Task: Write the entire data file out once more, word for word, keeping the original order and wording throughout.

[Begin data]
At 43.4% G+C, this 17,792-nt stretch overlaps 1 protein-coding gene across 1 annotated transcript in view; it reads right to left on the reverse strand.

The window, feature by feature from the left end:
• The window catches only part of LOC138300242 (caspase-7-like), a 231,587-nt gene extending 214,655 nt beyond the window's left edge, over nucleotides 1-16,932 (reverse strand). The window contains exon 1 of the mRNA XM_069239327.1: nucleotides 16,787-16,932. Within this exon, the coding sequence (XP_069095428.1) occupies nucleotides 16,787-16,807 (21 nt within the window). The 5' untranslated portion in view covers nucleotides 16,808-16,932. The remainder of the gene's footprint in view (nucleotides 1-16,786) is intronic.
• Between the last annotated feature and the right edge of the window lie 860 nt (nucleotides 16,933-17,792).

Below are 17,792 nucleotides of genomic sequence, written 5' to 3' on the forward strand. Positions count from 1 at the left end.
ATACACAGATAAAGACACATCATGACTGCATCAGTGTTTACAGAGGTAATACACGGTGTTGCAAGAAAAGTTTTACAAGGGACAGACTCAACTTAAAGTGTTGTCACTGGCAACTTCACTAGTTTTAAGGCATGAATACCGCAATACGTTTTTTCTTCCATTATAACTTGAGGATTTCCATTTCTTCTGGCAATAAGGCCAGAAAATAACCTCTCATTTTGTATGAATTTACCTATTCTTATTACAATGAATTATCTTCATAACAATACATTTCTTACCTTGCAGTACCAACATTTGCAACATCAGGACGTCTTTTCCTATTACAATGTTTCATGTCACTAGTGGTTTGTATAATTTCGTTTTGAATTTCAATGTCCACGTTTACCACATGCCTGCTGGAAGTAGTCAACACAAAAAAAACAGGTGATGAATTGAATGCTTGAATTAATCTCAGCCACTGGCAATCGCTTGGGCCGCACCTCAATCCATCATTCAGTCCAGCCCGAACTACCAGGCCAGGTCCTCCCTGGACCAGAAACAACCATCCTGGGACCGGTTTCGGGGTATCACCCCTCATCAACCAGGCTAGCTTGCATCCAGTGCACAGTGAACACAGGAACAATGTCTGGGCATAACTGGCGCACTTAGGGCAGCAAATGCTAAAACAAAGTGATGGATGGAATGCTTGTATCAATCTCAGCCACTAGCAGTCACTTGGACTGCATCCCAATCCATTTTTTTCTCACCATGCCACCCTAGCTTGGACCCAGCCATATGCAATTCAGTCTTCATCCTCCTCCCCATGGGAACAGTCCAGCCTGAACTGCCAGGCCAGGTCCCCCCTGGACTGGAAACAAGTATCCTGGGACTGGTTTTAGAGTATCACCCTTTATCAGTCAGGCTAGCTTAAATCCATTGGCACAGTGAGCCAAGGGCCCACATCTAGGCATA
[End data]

At 43.4% G+C, this 17,792-nt stretch overlaps 1 protein-coding gene across 1 annotated transcript in view; it reads right to left on the reverse strand.

The window, feature by feature from the left end:
• The window catches only part of LOC138300242 (caspase-7-like), a 231,587-nt gene extending 214,655 nt beyond the window's left edge, over nucleotides 1-16,932 (reverse strand). The window contains exon 1 of the mRNA XM_069239327.1: nucleotides 16,787-16,932. Within this exon, the coding sequence (XP_069095428.1) occupies nucleotides 16,787-16,807 (21 nt within the window). The 5' untranslated portion in view covers nucleotides 16,808-16,932. The remainder of the gene's footprint in view (nucleotides 1-16,786) is intronic.
• Between the last annotated feature and the right edge of the window lie 860 nt (nucleotides 16,933-17,792).

Below are 17,792 nucleotides of genomic sequence, written 5' to 3' on the forward strand. Positions count from 1 at the left end.
ATACACAGATAAAGACACATCATGACTGCATCAGTGTTTACAGAGGTAATACACGGTGTTGCAAGAAAAGTTTTACAAGGGACAGACTCAACTTAAAGTGTTGTCACTGGCAACTTCACTAGTTTTAAGGCATGAATACCGCAATACGTTTTTTCTTCCATTATAACTTGAGGATTTCCATTTCTTCTGGCAATAAGGCCAGAAAATAACCTCTCATTTTGTATGAATTTACCTATTCTTATTACAATGAATTATCTTCATAACAATACATTTCTTACCTTGCAGTACCAACATTTGCAACATCAGGACGTCTTTTCCTATTACAATGTTTCATGTCACTAGTGGTTTGTATAATTTCGTTTTGAATTTCAATGTCCACGTTTACCACATGCCTGCTGGAAGTAGTCAACACAAAAAAAACAGGTGATGAATTGAATGCTTGAATTAATCTCAGCCACTGGCAATCGCTTGGGCCGCACCTCAATCCATCATTCAGTCCAGCCCGAACTACCAGGCCAGGTCCTCCCTGGACCAGAAACAACCATCCTGGGACCGGTTTCGGGGTATCACCCCTCATCAACCAGGCTAGCTTGCATCCAGTGCACAGTGAACACAGGAACAATGTCTGGGCATAACTGGCGCACTTAGGGCAGCAAATGCTAAAACAAAGTGATGGATGGAATGCTTGTATCAATCTCAGCCACTAGCAGTCACTTGGACTGCATCCCAATCCATTTTTTTCTCACCATGCCACCCTAGCTTGGACCCAGCCATATGCAATTCAGTCTTCATCCTCCTCCCCATGGGAACAGTCCAGCCTGAACTGCCAGGCCAGGTCCCCCCTGGACTGGAAACAAGTATCCTGGGACTGGTTTTAGAGTATCACCCTTTATCAGTCAGGCTAGCTTAAATCCATTGGCACAGTGAGCCAAGGGCCCACATCTAGGCATA